20. Venue is proper in this judicial district under 28 U.S.C. 1391 because a substantial part of the events giving rise to the claims herein occurred in this Judicial District.

ALLEGATIONS APPLICABLE TO ALL CLAIMS

A. BACKGROUND

21. The Library is an autonomous library system composed of more than 70 libraries, Adult Learning Centers and Family Literary Centers located throughout the County and Borough of Queens in the City of New York. The Library serves a population of over 2,200,000, and is the second largest public library system in the United States in terms of the size of its collections. Across its various locations, the Library maintains a robust catalog of books. During its 2009 fiscal year, more than 23,041,425 items from the Library's collection were circulated.

22. The Library system provides an extensive collection of print resources and other materials in electronic format. The Library also provided in fiscal year 2009 alone more than 25,000 free educational, cultural and literary programs for all age groups. The Library's development of the proprietary self-service kiosks, which operates using Radio Frequency Identification chips has enabled the staff to better serve customers, act as Information Guides to the Library's electronic and print resources, help with school work, and has fostered interaction with the community.

23. As a result, use of the Library has increased to approximately 14,800,000 customer visits per year. The Library has had the highest circulation of any library in the nation for many years, serving the most ethnically diverse county in the United States.

24. To meet the needs of its diverse patrons, the Library has expended significant time and resources to ensure that the Library's technology has kept pace with the technology evolution and prides itself in offering its patrons state-of-the-art access to the Library's collections.

25. The Library has been recognized nationally as a role model and innovator, earning it many recognitions and awards, including the prestigious Library Journal 2009 Library Journal of the Year Award.

B. INTEGRATED LIBRARY SYSTEMS

26. As most large libraries and library systems do, the Library relies on its ILS software to manage all aspects of the Library's core services, Website, customer transactions, receive, invoice, catalog, circulate and track the materials in its collection.

27. ILS software also allows Library patrons to search the Library's catalog and rapidly identify and locate particular items in the Library's collection. If a particular item, such as a book, is not available at the branch visited by the patron, but is in the Library's collection and available at another branch, the ILS software allows the patron to request that the book be shipped to the patron's branch via inter-library loan.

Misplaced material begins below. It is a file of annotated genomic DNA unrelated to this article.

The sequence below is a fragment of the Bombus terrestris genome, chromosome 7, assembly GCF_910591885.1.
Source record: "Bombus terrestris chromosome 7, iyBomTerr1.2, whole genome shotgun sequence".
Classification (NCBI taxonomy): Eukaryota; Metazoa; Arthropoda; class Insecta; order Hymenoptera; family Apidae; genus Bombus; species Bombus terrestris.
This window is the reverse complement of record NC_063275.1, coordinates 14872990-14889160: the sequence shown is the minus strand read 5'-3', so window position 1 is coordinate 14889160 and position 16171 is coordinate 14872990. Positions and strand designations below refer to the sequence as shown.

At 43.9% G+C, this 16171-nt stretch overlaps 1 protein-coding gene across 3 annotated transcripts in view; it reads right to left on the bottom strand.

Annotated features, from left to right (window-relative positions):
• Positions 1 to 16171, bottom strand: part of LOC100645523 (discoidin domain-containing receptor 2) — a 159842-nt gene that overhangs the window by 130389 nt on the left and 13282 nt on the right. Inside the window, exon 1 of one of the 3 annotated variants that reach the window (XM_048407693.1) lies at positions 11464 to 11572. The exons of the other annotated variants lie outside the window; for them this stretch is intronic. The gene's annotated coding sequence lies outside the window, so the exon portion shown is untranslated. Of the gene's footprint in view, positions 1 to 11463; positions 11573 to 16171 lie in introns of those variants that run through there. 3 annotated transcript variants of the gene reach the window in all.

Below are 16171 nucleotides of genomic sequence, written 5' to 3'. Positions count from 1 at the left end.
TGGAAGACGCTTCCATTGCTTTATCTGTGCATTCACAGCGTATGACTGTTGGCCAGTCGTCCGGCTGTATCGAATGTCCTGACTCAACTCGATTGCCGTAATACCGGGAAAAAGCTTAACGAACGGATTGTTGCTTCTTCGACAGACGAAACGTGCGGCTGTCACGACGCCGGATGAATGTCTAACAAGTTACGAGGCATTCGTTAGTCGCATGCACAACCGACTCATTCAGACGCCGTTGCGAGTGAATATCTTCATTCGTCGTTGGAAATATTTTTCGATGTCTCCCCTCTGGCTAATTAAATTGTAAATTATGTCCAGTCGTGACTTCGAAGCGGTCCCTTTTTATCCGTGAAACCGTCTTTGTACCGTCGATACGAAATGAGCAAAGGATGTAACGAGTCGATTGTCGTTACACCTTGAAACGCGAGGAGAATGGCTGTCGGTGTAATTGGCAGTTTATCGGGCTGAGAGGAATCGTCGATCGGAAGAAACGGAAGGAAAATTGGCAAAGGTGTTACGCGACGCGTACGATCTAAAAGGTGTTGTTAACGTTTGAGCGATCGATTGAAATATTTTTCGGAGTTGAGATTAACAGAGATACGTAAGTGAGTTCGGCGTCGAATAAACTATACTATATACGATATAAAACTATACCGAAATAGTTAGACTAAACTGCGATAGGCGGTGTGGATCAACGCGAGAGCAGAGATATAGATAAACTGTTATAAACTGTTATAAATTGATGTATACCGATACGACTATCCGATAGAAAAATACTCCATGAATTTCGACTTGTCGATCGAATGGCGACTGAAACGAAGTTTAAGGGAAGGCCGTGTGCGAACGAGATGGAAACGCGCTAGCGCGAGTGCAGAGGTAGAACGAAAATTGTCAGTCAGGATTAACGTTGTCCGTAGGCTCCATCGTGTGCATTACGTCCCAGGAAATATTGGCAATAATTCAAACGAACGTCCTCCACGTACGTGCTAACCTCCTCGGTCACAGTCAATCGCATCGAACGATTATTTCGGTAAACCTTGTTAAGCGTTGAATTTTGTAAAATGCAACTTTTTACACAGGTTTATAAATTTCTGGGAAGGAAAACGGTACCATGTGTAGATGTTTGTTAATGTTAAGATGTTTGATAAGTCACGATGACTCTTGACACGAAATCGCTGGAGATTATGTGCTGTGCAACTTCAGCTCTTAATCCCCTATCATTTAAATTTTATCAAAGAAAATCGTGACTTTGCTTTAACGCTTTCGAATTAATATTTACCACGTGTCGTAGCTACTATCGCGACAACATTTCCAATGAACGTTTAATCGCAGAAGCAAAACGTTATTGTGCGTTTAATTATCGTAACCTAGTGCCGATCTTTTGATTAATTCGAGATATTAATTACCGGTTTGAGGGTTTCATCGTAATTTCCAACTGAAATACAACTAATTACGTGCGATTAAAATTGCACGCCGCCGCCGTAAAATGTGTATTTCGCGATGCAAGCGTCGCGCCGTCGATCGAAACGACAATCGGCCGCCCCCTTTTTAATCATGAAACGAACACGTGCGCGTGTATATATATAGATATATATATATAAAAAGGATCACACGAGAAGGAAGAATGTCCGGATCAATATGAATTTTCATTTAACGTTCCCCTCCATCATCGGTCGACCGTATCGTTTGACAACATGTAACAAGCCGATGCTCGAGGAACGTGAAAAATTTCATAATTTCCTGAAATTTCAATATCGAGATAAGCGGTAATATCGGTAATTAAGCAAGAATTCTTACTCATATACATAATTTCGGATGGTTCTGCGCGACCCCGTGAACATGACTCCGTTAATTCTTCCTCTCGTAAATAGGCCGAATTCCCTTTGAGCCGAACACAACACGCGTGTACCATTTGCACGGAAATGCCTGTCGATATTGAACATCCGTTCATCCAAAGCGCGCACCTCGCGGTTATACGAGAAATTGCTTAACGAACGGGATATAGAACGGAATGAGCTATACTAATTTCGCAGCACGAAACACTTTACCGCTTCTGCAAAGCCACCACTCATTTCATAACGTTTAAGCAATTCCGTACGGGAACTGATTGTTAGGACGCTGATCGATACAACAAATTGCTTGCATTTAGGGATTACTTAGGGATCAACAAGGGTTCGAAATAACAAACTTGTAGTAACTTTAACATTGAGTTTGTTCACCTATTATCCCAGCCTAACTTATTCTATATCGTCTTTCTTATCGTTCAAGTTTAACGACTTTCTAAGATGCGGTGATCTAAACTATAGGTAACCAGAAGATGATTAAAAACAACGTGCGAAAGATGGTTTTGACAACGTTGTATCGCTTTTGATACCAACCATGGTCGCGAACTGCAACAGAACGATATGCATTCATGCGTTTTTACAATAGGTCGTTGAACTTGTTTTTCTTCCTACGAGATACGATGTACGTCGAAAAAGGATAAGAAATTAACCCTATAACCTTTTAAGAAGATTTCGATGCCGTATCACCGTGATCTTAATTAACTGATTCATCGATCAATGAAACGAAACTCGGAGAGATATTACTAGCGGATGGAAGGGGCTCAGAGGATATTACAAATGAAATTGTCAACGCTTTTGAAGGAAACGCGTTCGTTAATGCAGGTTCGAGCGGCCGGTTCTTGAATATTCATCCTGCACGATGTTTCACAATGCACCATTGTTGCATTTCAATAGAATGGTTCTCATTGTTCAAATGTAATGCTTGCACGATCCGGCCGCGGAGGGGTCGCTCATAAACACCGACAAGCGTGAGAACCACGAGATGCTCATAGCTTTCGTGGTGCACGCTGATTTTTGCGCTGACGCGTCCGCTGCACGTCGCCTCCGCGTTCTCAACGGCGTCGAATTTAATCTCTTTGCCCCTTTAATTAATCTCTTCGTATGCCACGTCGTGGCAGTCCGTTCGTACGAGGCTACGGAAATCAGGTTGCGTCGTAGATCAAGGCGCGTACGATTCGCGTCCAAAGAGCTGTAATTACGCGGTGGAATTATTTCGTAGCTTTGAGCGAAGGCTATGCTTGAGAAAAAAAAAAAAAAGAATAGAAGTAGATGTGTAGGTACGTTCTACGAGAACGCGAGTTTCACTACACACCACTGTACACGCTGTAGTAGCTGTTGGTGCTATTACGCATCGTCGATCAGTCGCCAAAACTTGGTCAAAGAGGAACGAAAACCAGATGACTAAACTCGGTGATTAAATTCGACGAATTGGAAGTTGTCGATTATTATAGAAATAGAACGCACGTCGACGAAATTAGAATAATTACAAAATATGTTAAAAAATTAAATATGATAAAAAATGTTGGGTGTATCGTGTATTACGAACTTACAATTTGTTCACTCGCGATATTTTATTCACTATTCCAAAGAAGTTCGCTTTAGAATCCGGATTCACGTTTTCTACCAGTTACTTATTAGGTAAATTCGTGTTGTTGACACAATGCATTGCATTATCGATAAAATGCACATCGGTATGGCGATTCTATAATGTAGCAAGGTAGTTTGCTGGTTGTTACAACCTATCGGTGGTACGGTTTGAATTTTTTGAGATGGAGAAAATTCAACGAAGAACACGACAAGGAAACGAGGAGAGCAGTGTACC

28. The Library's use of ILS software is absolutely critical to its operations.

29. In May 1990, the Library began using ILS software known as the "DRA System" provided by DRA Corp.

30. The DRA System included two software modules, known as "DRA Classic" and "Web II," which were modified to meet the Library's specific requirements.

31. Upon information and belief, in or about 2001, defendant Sirsi Corp. purchased DRA Corp.

32. In early 2005, the Library engaged a consultant to evaluate its technology needs as the Library was informed that DRA Classic was no longer being further developed and support resources were being scaled back by Sirsi Corp and/or DRA Corp. As a result, the DRA System was fast becoming outdated and obsolete.

33. Accordingly, and in keeping with the Library's standards as a premier innovative library system and institution, the Library decided to replace the DRA System with a cutting edge, state of the art, custom ILS.

C. THE PROCUREMENT PROCESS

34. To that end, on May 4, 2005, the Library issued a Request for Proposal for a Next Generation Integrated Library System and Related Services (the "RFP") to a select number of known and high-quality software vendors in order to obtain proposals for development of an ILS which would meet the Library's requirements.

35. The Library's patrons are among the most diverse in the United States. This, together with the size of the Library's system, the breadth of its collection, the volume of transactions, and the demanding needs of the Library staff, were among the factors that each responding vendor needed to take into consideration in responding to the RFP.

36. Of absolute importance to the Library was the competence and suitability of both the vendor selected and the specific ILS software being proposed.

37. The vendor to be awarded with the contract needed to be capable and willing, based upon specified criteria and goals, to develop and support a fully-integrated, extremely advanced library software system, and to modify it as needed in the future to maintain the high standard required by the Library.

38. As part of the response to the RFP, each vendor was to provide a detailed presentation of its requirements and qualifications. In addition, the Library required that each vendor submitting a proposal be willing and able to customize its products to meet the Library's needs, including inter-operability with the Library's separate orders and acquisitions software and enhanced patron self-service features such as multi-lingual user interfaces.